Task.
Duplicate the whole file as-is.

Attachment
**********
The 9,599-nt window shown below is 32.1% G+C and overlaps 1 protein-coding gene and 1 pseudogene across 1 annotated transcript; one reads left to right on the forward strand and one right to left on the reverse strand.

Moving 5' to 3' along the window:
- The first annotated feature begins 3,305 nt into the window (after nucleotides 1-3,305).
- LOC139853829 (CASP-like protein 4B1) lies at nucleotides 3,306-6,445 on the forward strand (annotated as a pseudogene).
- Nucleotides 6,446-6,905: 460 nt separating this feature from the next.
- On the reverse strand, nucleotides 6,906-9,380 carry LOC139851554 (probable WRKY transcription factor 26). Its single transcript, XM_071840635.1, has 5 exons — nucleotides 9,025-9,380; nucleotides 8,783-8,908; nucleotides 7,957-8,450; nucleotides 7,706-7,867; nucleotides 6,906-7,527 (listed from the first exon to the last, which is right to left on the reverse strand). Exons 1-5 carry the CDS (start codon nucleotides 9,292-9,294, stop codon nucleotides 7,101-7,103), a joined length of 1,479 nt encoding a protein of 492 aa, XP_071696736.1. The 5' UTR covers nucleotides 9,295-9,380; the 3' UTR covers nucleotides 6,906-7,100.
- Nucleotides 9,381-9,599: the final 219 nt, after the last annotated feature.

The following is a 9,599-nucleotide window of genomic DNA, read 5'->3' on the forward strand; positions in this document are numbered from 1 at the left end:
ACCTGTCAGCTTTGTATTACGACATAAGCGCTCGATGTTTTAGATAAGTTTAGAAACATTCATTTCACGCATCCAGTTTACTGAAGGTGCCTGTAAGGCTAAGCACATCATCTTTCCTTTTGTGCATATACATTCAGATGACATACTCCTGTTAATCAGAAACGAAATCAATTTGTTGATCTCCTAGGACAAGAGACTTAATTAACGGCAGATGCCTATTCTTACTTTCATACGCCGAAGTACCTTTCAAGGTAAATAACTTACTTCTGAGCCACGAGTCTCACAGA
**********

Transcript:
The 9,599-nt window shown below is 32.1% G+C and overlaps 1 protein-coding gene and 1 pseudogene across 1 annotated transcript; one reads left to right on the forward strand and one right to left on the reverse strand.

Moving 5' to 3' along the window:
- The first annotated feature begins 3,305 nt into the window (after nucleotides 1-3,305).
- LOC139853829 (CASP-like protein 4B1) lies at nucleotides 3,306-6,445 on the forward strand (annotated as a pseudogene).
- Nucleotides 6,446-6,905: 460 nt separating this feature from the next.
- On the reverse strand, nucleotides 6,906-9,380 carry LOC139851554 (probable WRKY transcription factor 26). Its single transcript, XM_071840635.1, has 5 exons — nucleotides 9,025-9,380; nucleotides 8,783-8,908; nucleotides 7,957-8,450; nucleotides 7,706-7,867; nucleotides 6,906-7,527 (listed from the first exon to the last, which is right to left on the reverse strand). Exons 1-5 carry the CDS (start codon nucleotides 9,292-9,294, stop codon nucleotides 7,101-7,103), a joined length of 1,479 nt encoding a protein of 492 aa, XP_071696736.1. The 5' UTR covers nucleotides 9,295-9,380; the 3' UTR covers nucleotides 6,906-7,100.
- Nucleotides 9,381-9,599: the final 219 nt, after the last annotated feature.

The following is a 9,599-nucleotide window of genomic DNA, read 5'->3' on the forward strand; positions in this document are numbered from 1 at the left end:
ACCTGTCAGCTTTGTATTACGACATAAGCGCTCGATGTTTTAGATAAGTTTAGAAACATTCATTTCACGCATCCAGTTTACTGAAGGTGCCTGTAAGGCTAAGCACATCATCTTTCCTTTTGTGCATATACATTCAGATGACATACTCCTGTTAATCAGAAACGAAATCAATTTGTTGATCTCCTAGGACAAGAGACTTAATTAACGGCAGATGCCTATTCTTACTTTCATACGCCGAAGTACCTTTCAAGGTAAATAACTTACTTCTGAGCCACGAGTCTCACAGA